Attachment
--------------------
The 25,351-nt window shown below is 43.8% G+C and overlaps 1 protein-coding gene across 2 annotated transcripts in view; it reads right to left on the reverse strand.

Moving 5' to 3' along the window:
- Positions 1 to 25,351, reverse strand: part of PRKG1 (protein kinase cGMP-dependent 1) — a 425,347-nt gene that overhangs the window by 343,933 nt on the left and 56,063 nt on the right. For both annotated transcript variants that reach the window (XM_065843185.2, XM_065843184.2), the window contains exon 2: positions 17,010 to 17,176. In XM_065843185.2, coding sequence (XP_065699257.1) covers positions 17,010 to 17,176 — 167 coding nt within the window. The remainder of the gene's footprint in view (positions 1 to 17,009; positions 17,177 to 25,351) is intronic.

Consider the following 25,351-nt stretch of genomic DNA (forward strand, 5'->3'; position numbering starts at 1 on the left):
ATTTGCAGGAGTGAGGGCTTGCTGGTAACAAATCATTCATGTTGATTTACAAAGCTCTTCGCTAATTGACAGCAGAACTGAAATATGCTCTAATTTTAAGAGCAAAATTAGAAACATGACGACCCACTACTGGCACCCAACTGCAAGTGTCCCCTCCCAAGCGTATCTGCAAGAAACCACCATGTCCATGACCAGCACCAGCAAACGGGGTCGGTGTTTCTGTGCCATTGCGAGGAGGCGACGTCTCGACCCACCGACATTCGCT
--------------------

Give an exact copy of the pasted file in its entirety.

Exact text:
The 25,351-nt window shown below is 43.8% G+C and overlaps 1 protein-coding gene across 2 annotated transcripts in view; it reads right to left on the reverse strand.

Moving 5' to 3' along the window:
- Positions 1 to 25,351, reverse strand: part of PRKG1 (protein kinase cGMP-dependent 1) — a 425,347-nt gene that overhangs the window by 343,933 nt on the left and 56,063 nt on the right. For both annotated transcript variants that reach the window (XM_065843185.2, XM_065843184.2), the window contains exon 2: positions 17,010 to 17,176. In XM_065843185.2, coding sequence (XP_065699257.1) covers positions 17,010 to 17,176 — 167 coding nt within the window. The remainder of the gene's footprint in view (positions 1 to 17,009; positions 17,177 to 25,351) is intronic.

Consider the following 25,351-nt stretch of genomic DNA (forward strand, 5'->3'; position numbering starts at 1 on the left):
ATTTGCAGGAGTGAGGGCTTGCTGGTAACAAATCATTCATGTTGATTTACAAAGCTCTTCGCTAATTGACAGCAGAACTGAAATATGCTCTAATTTTAAGAGCAAAATTAGAAACATGACGACCCACTACTGGCACCCAACTGCAAGTGTCCCCTCCCAAGCGTATCTGCAAGAAACCACCATGTCCATGACCAGCACCAGCAAACGGGGTCGGTGTTTCTGTGCCATTGCGAGGAGGCGACGTCTCGACCCACCGACATTCGCT